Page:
2021-2022 Grant Recipients

In this first year of the program, the Racial Justice Grant Program has committed more than $55,000 to support new projects that will foster community ties and serve under-resourced neighborhoods.

Within the first iteration of the grant program, we received nearly 40 applications from across the university for the internal grant program, which funds interdisciplinary teams to drive tangible initiatives that fight racism. Teams led by both undergraduate and graduate students will collaborate with faculty and staff to make a difference on and off campus.

Working with and leveraging the expertise and assets of our campus partners and community-based organizations, these teams will help address complex issues including: disparities in health and education; strengthening the pipeline of qualified candidates aspiring to higher education, STEM careers, and the arts; and addressing the persistent disparities and vulnerabilities that communities of color face with respect to the impacts of climate change. The inaugural thirteen grantees are as follows:

  • Puzzle Pieces Mentoring for Diversity: A path forward to help future PTs find the right fit. Working with United Black Students to help address the gap between patients and providers, the overarching purpose of this program is to increase the visibility of the physical therapy profession for Black high school and undergraduate students, and to provide mentorship to interested students to improve their chances for successful admission into and completion of PT school.

  • Public Health Survey on the Impacts of Intra-Urban Forced Displacement due to Climate Gentrification in Miami. Working with People's Economic and Environmental Resiliency Group, Inc., this project will document the environmental and public health impacts connected to the forced displacement of low-wealth and Black and brown communities in Miami, thus arming communities with a strong evidence base to support the development of effective interventions.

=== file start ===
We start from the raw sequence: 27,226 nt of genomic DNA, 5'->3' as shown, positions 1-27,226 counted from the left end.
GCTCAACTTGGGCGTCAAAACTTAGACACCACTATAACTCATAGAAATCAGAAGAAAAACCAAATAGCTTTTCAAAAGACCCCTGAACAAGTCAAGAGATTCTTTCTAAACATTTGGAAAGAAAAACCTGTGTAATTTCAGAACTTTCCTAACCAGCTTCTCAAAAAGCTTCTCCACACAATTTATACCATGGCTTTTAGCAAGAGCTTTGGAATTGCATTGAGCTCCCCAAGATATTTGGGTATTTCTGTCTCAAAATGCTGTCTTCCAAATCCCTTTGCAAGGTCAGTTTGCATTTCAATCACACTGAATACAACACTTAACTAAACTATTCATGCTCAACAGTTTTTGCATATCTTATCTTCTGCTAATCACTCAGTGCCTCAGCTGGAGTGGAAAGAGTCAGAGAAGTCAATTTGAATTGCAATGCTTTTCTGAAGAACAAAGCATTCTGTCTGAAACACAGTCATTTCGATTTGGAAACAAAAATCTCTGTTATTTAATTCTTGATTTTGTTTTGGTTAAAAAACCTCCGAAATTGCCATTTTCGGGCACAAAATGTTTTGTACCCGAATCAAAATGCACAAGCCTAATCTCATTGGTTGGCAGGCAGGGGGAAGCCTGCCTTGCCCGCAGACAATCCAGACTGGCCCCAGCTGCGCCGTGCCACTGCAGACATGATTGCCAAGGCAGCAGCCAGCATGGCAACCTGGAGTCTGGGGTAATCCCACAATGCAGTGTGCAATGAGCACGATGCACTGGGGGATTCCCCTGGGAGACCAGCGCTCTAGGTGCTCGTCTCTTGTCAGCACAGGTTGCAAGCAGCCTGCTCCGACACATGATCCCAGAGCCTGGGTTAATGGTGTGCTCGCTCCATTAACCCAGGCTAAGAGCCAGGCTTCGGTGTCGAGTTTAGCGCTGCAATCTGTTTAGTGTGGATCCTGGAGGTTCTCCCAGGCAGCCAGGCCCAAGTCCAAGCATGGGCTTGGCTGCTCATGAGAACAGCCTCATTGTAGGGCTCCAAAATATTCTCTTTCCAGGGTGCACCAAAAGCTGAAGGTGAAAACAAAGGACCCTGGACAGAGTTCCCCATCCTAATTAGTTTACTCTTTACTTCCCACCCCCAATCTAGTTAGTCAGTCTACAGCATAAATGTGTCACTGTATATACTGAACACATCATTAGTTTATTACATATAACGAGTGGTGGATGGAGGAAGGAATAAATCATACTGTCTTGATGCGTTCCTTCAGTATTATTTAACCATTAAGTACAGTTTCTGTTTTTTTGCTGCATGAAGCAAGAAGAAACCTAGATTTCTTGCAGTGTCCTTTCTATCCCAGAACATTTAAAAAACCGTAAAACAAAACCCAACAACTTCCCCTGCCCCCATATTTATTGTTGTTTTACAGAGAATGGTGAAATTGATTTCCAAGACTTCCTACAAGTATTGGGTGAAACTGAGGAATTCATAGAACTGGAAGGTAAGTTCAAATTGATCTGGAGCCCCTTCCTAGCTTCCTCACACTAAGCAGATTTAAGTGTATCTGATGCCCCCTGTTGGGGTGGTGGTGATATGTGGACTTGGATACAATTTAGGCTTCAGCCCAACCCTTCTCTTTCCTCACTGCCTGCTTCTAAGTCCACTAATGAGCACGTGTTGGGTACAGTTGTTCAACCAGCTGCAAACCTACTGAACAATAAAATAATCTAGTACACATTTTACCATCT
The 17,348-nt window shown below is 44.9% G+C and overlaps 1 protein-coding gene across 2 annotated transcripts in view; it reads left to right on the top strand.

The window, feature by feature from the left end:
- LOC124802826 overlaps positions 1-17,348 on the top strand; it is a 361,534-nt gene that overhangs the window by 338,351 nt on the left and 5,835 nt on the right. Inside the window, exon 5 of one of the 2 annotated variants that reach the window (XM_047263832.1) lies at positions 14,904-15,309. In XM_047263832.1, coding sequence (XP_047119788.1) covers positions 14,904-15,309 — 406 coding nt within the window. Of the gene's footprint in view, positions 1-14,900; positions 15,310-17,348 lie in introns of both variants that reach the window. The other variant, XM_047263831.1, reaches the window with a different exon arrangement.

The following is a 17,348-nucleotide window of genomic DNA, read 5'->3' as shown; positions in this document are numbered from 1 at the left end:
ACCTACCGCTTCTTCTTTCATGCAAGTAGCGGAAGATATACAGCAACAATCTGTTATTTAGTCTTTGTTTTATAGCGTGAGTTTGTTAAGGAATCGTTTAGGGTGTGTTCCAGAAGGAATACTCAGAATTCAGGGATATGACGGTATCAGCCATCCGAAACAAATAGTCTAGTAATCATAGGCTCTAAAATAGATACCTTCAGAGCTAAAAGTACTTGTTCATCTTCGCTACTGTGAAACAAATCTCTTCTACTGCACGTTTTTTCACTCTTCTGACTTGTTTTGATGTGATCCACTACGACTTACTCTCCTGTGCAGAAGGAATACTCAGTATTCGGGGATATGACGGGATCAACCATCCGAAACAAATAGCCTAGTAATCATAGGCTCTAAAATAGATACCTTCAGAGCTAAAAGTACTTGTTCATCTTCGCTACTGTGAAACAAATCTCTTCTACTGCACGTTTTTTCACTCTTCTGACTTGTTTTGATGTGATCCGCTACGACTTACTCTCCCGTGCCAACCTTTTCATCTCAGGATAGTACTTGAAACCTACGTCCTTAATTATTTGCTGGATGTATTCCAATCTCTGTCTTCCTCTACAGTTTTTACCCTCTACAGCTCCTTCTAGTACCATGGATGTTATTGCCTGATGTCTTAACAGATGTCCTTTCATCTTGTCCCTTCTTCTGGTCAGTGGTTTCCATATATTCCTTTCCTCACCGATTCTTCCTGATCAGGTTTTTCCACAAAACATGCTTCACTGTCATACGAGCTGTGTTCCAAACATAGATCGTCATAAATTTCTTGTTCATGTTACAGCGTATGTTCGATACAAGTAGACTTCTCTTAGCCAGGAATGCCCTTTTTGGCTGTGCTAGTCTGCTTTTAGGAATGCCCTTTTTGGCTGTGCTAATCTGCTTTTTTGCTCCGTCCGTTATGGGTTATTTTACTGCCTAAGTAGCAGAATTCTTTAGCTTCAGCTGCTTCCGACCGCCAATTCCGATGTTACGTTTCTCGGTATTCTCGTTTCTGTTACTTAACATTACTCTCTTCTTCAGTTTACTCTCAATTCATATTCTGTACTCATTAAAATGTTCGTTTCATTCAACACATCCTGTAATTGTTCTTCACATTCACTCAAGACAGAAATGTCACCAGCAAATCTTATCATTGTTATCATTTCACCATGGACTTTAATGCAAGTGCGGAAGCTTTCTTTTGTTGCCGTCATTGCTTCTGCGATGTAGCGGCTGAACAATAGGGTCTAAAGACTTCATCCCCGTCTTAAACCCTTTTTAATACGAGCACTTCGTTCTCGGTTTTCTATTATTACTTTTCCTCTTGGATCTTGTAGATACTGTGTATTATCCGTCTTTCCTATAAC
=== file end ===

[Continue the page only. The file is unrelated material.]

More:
• I am Enough Project. Working with Urgent, Inc., the CRECER team will pursue a new venture, using a comic book format to help middle school-age girls learn about structural racism, internalize strong ethnic-racial identity development, develop adaptive coping skills, and foster relationship management.

  • STEAM-D. Working with the National Society of Black Engineers, this project will help Black students in high school gain a better understanding of skills necessary to go into a variety of S.T.E.A.M. disciplines, providing the necessary confidence, skillset, and networking abilities through mentorship, tailored skill resources, and workshops.

  • Frost Black American Music Exchange. Working with the Melton Mustafa Jazz Festival, this project aims to realize an exchange of both musical and cultural information between the Frost School of Music’s Studio Music and Jazz Department and jazz musicians from South Florida’s Black community, providing opportunities for a residency and concert by community leaders at the Frost School, followed by Frost student involvement at the festival.

  • Defeat the Heat: Mapping extreme heat exposure in Miami’s Black neighborhoods. Working with Catalyst Miami, this project will recruit “citizen scientists,” or residents who will passively use sensors to monitor temperature and humidity inside their homes and in key public spaces, allowing us to explore what heat exposure looks like in Miami’s Black neighborhoods and providing insight into best options for key adaptation strategies such as weatherization, energy assistance, urban greening, and health interventions to make strides in racial justice as well as climate justice.